When your home's windows need replacing, you'll need to know where to start in order to complete the job. If you installed the windows yourself, you probably already know where to begin. If you didn't, you'll need to start by identifying the window manufacturer. Although that can seem like an impossible task given the wide variety of window types available, manufacturers often leave clues behind if you know where to look. Many windows carry guarantees with long terms and some are even guaranteed for life. If you can identify the manufacturer, you may be able to get the window repaired or replaced under the warranty's terms, saving you money.
Inspecting for Window Manufacturer Stickers and Codes
Often manufacturers will stamp or etch their brand names somewhere on the window. This can be done on the window glass itself or on the window's hardware, such as the sash or hardware.
As a result, your first step should be to visually inspect the window's surfaces. Conduct this examination in good lighting. Consider using a magnifying glass to identify smaller marks. Look for any stickers, etchings or other markings that indicate the maker's brand name.
Next, visually examine the window glass in each corner, looking for any etched letters or numbers. This string of text may look like a written code. It can be etched on the glass surface itself or in the spacers between double-pane windows.
If you find a text string like this, write it down as well as any other markings or text you might find. This code will represent the date of manufacture and the maker's brand. A Google search should verify this information. If not, take the code to a local window supplier and see if the staff there can assist you in identifying the code.
If there is no code, you may still find an identification mark. Manufacturers of aluminum and vinyl windows often belong to a professional organization called the American Architectural Manufacturer's Association (AAMA). AAMA members place a small certification sticker to the window's frame or sash including a manufacturer code and something like a model number or series name. You'll have to search for these codes on the AAMA website to find out the brand and type of window you're trying to replace or repair.
Alternatively, the window manufacturer may be a member of the National Accreditation and Management Institute (NAMI). If so, it may have placed a NAMI-compliant sticker or code somewhere on the window, usually on the sash, possibly on the underside of the window.
These codes can be checked against NAMI's insulated window manufacturer directory, which is searchable on the organization's website.
Researching by Material and Dimensions
If you can locate no manufacturer codes or stickers, write down a description of your windows. Start by determining the materials in your windows. Usually, this will be wood, vinyl or aluminum.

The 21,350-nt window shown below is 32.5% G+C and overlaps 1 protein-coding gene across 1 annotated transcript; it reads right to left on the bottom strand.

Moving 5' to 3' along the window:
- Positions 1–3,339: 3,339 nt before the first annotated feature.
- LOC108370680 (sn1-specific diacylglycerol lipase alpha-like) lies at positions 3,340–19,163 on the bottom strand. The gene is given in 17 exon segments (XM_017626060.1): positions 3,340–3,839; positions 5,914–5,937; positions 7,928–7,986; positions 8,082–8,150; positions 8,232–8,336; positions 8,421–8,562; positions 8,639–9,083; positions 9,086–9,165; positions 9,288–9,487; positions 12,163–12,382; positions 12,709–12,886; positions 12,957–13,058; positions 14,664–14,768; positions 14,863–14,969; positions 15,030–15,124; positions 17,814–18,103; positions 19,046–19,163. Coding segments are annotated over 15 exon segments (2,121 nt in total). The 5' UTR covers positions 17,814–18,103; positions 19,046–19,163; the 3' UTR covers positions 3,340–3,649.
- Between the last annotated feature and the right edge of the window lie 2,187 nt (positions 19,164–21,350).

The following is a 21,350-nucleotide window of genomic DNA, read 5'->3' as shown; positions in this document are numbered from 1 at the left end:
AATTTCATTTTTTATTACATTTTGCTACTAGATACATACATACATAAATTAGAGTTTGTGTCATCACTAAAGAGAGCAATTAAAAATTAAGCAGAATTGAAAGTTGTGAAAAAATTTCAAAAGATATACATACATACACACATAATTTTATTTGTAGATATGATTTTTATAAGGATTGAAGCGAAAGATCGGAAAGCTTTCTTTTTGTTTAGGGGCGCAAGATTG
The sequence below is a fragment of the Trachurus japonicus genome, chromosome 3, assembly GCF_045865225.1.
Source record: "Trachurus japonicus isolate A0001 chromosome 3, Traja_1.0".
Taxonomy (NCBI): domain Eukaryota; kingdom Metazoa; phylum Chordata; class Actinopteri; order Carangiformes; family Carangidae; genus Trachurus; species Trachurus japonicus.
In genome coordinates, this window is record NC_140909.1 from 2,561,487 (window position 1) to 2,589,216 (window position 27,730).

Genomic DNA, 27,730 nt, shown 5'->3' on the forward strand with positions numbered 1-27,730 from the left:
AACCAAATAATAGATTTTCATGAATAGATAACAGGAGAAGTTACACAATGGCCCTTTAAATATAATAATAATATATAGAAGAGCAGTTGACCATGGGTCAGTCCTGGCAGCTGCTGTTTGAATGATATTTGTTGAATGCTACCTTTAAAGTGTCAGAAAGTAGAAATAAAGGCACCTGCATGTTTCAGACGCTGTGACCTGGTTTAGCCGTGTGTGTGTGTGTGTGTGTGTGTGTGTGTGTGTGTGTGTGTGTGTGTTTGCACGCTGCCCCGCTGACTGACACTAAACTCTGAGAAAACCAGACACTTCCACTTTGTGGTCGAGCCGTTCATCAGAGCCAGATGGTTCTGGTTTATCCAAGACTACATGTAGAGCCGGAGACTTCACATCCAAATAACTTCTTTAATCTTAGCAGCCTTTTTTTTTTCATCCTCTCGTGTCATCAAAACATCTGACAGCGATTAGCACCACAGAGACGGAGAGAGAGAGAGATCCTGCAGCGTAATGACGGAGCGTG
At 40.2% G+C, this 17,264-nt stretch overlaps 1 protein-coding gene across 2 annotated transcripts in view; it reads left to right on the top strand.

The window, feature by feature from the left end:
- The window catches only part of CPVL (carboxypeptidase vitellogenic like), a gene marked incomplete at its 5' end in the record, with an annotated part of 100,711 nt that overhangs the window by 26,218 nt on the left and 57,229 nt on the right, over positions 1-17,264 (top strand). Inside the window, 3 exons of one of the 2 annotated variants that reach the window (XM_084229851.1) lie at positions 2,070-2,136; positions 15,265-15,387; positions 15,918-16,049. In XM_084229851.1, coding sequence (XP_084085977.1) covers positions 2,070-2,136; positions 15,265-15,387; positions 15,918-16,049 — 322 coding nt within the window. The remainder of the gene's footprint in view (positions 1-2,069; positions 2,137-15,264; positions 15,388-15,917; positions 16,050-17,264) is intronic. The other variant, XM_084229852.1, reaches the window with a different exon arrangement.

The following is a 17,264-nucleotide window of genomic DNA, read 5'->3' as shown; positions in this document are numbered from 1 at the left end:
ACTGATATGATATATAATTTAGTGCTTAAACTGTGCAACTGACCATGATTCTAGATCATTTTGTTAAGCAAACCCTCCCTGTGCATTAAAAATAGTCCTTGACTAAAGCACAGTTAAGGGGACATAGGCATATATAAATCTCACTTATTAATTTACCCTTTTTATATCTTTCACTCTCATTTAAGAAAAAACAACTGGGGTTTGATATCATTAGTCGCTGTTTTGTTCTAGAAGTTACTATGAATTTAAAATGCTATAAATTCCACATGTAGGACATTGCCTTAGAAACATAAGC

Also note the type and style of your window as well. Double-hung windows slide up and down inside a frame. Slider windows move side-to-side, while casement windows crank outwards.
Finally, use a tape measure to measure the interior size of the glass panes in your window. Also, measure the window's height and width, and record all measurements.
Take your notes and measurements to any local window retailer or wholesale supplier, and ask if the staff can help you identify the manufacturer and series of your window. If they do not carry the window in stock, they may be able to special order a replacement for you.
You may need to visit different suppliers and check additional manufacturer stock in order to find the correct supplier.
Other Methods to Locate the Manufacturer
If the above methods don't bear fruit for you, consider removing the sash and taking it directly to a window dealer or installer.
Alternatively, you can search Google images for photographs of various window styles. Enlarge several of these window styles and compare with your window. If the photographs are of sufficiently high quality, you may be able to identify the manufacturer through a visual comparison.
If your home is located in a neighborhood that was developed by a specific company, where the home models are similar or the same, you may be able to utilize your neighbors as a resource. Ask nearby homeowners if they've ever had their windows repaired. If so, they should be able to provide additional manufacturer and style information to you.
What to Do if You Can't Identify the Manufacturer
If all else fails and if the nature of the damage allows, consider repairing the window without replacing it. This approach will eliminate the need to identify the specific manufacturer.
Alternatively, consider replacing the window with a style that's similar in size and appearance. You can replace additional windows as your budget allows if you'd like to maintain consistency throughout the structure.